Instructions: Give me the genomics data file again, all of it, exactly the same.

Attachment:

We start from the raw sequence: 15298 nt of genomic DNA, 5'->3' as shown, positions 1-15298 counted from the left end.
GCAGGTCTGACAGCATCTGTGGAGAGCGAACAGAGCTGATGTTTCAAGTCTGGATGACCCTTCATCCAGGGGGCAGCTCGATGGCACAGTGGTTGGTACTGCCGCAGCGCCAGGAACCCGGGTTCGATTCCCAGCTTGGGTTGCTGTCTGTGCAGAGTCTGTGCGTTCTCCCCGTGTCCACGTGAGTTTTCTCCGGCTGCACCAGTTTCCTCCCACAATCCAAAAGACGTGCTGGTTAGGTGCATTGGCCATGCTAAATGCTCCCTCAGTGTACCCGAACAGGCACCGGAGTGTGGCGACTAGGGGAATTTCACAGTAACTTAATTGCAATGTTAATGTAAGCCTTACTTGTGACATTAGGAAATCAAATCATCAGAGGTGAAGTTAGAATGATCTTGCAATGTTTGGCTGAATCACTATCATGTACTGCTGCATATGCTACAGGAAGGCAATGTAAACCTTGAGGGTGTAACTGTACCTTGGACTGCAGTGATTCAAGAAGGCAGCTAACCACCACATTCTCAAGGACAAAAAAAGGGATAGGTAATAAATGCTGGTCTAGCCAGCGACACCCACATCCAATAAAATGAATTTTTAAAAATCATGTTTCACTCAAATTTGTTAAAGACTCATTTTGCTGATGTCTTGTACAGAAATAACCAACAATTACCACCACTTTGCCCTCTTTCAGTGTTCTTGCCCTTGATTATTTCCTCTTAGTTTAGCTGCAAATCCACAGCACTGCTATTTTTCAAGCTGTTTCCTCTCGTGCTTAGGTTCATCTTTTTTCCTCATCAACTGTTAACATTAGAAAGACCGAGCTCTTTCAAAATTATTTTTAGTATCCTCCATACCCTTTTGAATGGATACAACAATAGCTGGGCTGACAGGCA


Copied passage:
We start from the raw sequence: 15298 nt of genomic DNA, 5'->3' as shown, positions 1-15298 counted from the left end.
GCAGGTCTGACAGCATCTGTGGAGAGCGAACAGAGCTGATGTTTCAAGTCTGGATGACCCTTCATCCAGGGGGCAGCTCGATGGCACAGTGGTTGGTACTGCCGCAGCGCCAGGAACCCGGGTTCGATTCCCAGCTTGGGTTGCTGTCTGTGCAGAGTCTGTGCGTTCTCCCCGTGTCCACGTGAGTTTTCTCCGGCTGCACCAGTTTCCTCCCACAATCCAAAAGACGTGCTGGTTAGGTGCATTGGCCATGCTAAATGCTCCCTCAGTGTACCCGAACAGGCACCGGAGTGTGGCGACTAGGGGAATTTCACAGTAACTTAATTGCAATGTTAATGTAAGCCTTACTTGTGACATTAGGAAATCAAATCATCAGAGGTGAAGTTAGAATGATCTTGCAATGTTTGGCTGAATCACTATCATGTACTGCTGCATATGCTACAGGAAGGCAATGTAAACCTTGAGGGTGTAACTGTACCTTGGACTGCAGTGATTCAAGAAGGCAGCTAACCACCACATTCTCAAGGACAAAAAAAGGGATAGGTAATAAATGCTGGTCTAGCCAGCGACACCCACATCCAATAAAATGAATTTTTAAAAATCATGTTTCACTCAAATTTGTTAAAGACTCATTTTGCTGATGTCTTGTACAGAAATAACCAACAATTACCACCACTTTGCCCTCTTTCAGTGTTCTTGCCCTTGATTATTTCCTCTTAGTTTAGCTGCAAATCCACAGCACTGCTATTTTTCAAGCTGTTTCCTCTCGTGCTTAGGTTCATCTTTTTTCCTCATCAACTGTTAACATTAGAAAGACCGAGCTCTTTCAAAATTATTTTTAGTATCCTCCATACCCTTTTGAATGGATACAACAATAGCTGGGCTGACAGGCA